Sarah Moriarty and her sister, Susan Boothe, gathered with their five other siblings, mother, friends, and hundreds of strangers in their hometown of Coral Springs, Florida, last month to rally together and ask a question: What About Bob? For many, the phrase recalls a Bill Murray comedy, but for these women, their family, and all who know their father’s story, it has become a battle cry.
Bob is Robert Levinson, a married father of seven and former FBI agent who disappeared in Iran nine years ago, and his case has become one of unending intrigue for a curious nation and one of maddening desperation and disbelief for his loved ones. Aside from the deep fear for Bob’s safety and well-being, a large source of consternation for Bob’s family stems from the fact that Robert Levinson is not a name that is known by every single person in this country. March 9 marked the ninth anniversary of Bob’s disappearance, and with it came several media reports and updates that basically confirmed that there was no new information about his case. The government of Iran continues to deny having any information about what happened to Levinson, even though he disappeared in Iranian territory. On the anniversary, some U.S. politicians rattled their sabers and made ceremonial demands of the Iranian government, but the fact remained: Robert Levinson is the longest captive American prisoner in history. His family is no closer to welcoming him home today than they were on March 9, 2007.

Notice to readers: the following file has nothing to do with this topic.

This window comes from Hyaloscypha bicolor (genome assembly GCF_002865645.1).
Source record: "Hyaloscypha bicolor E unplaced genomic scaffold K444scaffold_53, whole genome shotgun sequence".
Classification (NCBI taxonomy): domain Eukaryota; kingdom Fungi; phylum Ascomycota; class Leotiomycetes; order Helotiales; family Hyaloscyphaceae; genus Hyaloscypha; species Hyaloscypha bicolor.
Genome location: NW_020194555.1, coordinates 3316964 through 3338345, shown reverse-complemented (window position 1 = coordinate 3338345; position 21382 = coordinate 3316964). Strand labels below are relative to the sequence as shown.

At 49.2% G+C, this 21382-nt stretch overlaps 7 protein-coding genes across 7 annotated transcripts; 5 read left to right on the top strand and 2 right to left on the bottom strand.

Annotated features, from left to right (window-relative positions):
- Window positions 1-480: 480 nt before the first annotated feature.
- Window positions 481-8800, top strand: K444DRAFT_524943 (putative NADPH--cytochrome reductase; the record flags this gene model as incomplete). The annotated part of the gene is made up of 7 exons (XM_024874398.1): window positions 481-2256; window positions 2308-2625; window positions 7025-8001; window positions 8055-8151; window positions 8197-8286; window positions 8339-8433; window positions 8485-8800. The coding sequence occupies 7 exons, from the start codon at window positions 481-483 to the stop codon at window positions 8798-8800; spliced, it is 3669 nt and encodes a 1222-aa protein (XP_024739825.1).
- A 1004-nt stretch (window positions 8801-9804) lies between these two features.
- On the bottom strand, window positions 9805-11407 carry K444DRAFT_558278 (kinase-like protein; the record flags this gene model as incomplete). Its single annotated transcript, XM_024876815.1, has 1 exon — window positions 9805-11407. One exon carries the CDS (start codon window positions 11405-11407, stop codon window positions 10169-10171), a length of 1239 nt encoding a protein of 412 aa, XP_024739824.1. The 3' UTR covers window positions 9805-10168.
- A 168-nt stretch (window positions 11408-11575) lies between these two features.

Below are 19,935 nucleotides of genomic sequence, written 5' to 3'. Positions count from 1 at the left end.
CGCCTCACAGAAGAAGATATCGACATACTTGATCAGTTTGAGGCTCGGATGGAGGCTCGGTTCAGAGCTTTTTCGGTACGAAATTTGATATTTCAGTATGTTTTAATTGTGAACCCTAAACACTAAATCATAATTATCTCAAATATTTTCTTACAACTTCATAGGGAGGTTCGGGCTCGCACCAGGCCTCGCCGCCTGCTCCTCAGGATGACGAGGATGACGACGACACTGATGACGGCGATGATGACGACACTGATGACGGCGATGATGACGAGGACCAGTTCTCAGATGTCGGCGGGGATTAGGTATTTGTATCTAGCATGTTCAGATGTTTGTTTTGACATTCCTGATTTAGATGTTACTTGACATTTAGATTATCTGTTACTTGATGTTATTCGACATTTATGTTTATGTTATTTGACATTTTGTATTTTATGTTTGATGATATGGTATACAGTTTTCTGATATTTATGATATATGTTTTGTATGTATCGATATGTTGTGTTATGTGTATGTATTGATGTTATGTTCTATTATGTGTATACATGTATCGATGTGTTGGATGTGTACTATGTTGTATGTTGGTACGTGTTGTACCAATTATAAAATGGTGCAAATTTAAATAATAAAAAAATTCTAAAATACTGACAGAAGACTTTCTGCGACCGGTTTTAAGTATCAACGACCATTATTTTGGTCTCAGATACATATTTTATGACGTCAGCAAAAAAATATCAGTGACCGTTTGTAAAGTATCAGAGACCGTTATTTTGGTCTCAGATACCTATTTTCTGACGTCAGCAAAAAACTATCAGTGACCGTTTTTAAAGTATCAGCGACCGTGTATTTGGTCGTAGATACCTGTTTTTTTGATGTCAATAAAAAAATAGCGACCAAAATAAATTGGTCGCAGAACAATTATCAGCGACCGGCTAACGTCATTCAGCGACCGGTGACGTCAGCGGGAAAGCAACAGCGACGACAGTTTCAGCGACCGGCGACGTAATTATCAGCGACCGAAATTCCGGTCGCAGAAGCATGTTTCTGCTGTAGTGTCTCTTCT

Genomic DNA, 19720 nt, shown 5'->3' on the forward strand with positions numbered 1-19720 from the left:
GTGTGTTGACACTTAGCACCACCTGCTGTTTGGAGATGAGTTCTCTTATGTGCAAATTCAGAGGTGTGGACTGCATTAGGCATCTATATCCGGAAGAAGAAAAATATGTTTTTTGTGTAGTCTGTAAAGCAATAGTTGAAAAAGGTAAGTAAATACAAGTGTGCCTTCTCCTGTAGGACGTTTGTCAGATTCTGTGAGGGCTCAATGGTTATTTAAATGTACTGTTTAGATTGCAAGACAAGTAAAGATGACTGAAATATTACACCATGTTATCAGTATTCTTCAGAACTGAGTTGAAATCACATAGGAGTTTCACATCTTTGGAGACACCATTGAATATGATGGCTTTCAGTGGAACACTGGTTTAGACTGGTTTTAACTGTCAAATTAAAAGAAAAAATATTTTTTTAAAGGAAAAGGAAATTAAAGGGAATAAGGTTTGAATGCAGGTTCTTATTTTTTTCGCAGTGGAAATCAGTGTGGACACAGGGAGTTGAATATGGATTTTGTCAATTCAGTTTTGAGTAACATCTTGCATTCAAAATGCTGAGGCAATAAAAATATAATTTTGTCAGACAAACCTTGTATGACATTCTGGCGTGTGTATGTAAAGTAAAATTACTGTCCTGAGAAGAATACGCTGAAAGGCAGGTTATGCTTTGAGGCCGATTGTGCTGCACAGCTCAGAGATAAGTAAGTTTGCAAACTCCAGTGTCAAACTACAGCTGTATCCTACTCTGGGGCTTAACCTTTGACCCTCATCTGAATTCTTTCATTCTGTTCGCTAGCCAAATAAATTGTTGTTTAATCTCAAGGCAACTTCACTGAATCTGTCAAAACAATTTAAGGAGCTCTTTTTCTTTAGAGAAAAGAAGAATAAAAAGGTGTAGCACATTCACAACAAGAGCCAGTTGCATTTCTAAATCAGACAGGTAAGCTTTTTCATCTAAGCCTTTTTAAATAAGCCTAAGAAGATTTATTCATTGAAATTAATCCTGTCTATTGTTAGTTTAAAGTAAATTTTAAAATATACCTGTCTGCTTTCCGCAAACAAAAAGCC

In January, there had been new cause for optimism. As Secretary of State John Kerry celebrated the United States lifting nuclear-related sanctions against Iran, the Levinson family truly believed that for the first time in almost a decade, they would see their father’s face in person. On January 16, Iran announced the release of seven prisoners, five of them Americans: Jason Rezaian, Amir Hekmati, Saeed Abedini, Nosratollah Khosravi-Roodsari, and Matthew Trevithick. While Kerry referred to the nuclear deal and release of prisoners as “vital breakthroughs,” missing from the headlines were 44-year-old Iranian-American Siamak Namazi and the 68-year-old Levinson. As the families and friends of the five released prisoners celebrated their safe returns – not long after 10 American sailors were captured and returned by Iran’s Revolutionary Guard in a matter of 15 hours – the Levinsons were not only once again left without any idea of their father’s whereabouts, but they feared that Kerry and the U.S. had cashed in their biggest and last bargaining chip.
On that Saturday morning in January, Sarah received a text message from a friend asking if she had seen the reports about the prisoner release. Sarah turned on the TV and saw the breaking news, but did not see her father’s name among those who would be coming home. With a sense of cautious optimism, she called her mother, Christine, for the latest update in their saga.
“I asked, ‘Do you know anything about this?’” Sarah recalled to Uproxx. “I was actually hoping that she knew something and had been on the phone with people all morning, but that quickly faded away when I heard her say that she had not heard anything at all. I heard it in her voice.”